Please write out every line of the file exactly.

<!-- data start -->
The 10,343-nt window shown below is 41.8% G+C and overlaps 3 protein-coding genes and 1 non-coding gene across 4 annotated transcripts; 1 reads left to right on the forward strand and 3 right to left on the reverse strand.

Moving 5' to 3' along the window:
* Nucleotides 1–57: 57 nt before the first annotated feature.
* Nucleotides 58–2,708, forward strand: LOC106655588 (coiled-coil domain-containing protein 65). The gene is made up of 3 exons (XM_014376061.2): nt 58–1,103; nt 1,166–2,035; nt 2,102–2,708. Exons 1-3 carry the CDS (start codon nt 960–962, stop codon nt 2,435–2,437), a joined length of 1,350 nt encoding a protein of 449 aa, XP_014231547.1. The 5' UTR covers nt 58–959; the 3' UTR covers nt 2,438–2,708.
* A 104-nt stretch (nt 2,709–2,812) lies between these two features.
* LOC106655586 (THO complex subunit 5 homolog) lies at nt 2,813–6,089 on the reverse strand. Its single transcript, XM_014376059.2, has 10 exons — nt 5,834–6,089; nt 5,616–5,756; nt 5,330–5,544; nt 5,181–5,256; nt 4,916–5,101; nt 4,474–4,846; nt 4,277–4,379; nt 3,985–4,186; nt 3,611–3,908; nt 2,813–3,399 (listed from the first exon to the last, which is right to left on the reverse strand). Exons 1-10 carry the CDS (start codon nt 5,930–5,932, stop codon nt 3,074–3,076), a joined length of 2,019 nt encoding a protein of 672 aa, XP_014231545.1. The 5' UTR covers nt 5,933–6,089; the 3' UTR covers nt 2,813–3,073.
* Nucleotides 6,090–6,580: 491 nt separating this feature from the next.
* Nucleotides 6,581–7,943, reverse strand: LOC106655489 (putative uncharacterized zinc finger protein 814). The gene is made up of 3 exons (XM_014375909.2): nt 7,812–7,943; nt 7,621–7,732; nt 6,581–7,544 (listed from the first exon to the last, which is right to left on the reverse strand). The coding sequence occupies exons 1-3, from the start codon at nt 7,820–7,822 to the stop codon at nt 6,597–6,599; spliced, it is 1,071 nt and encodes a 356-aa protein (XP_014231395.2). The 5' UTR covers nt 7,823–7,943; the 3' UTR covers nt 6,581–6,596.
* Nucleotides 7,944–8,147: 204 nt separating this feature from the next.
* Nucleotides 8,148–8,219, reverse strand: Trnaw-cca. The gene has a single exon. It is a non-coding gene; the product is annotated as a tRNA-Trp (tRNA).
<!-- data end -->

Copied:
The 10,343-nt window shown below is 41.8% G+C and overlaps 3 protein-coding genes and 1 non-coding gene across 4 annotated transcripts; 1 reads left to right on the forward strand and 3 right to left on the reverse strand.

Moving 5' to 3' along the window:
* Nucleotides 1–57: 57 nt before the first annotated feature.
* Nucleotides 58–2,708, forward strand: LOC106655588 (coiled-coil domain-containing protein 65). The gene is made up of 3 exons (XM_014376061.2): nt 58–1,103; nt 1,166–2,035; nt 2,102–2,708. Exons 1-3 carry the CDS (start codon nt 960–962, stop codon nt 2,435–2,437), a joined length of 1,350 nt encoding a protein of 449 aa, XP_014231547.1. The 5' UTR covers nt 58–959; the 3' UTR covers nt 2,438–2,708.
* A 104-nt stretch (nt 2,709–2,812) lies between these two features.
* LOC106655586 (THO complex subunit 5 homolog) lies at nt 2,813–6,089 on the reverse strand. Its single transcript, XM_014376059.2, has 10 exons — nt 5,834–6,089; nt 5,616–5,756; nt 5,330–5,544; nt 5,181–5,256; nt 4,916–5,101; nt 4,474–4,846; nt 4,277–4,379; nt 3,985–4,186; nt 3,611–3,908; nt 2,813–3,399 (listed from the first exon to the last, which is right to left on the reverse strand). Exons 1-10 carry the CDS (start codon nt 5,930–5,932, stop codon nt 3,074–3,076), a joined length of 2,019 nt encoding a protein of 672 aa, XP_014231545.1. The 5' UTR covers nt 5,933–6,089; the 3' UTR covers nt 2,813–3,073.
* Nucleotides 6,090–6,580: 491 nt separating this feature from the next.
* Nucleotides 6,581–7,943, reverse strand: LOC106655489 (putative uncharacterized zinc finger protein 814). The gene is made up of 3 exons (XM_014375909.2): nt 7,812–7,943; nt 7,621–7,732; nt 6,581–7,544 (listed from the first exon to the last, which is right to left on the reverse strand). The coding sequence occupies exons 1-3, from the start codon at nt 7,820–7,822 to the stop codon at nt 6,597–6,599; spliced, it is 1,071 nt and encodes a 356-aa protein (XP_014231395.2). The 5' UTR covers nt 7,823–7,943; the 3' UTR covers nt 6,581–6,596.
* Nucleotides 7,944–8,147: 204 nt separating this feature from the next.
* Nucleotides 8,148–8,219, reverse strand: Trnaw-cca. The gene has a single exon. It is a non-coding gene; the product is annotated as a tRNA-Trp (tRNA).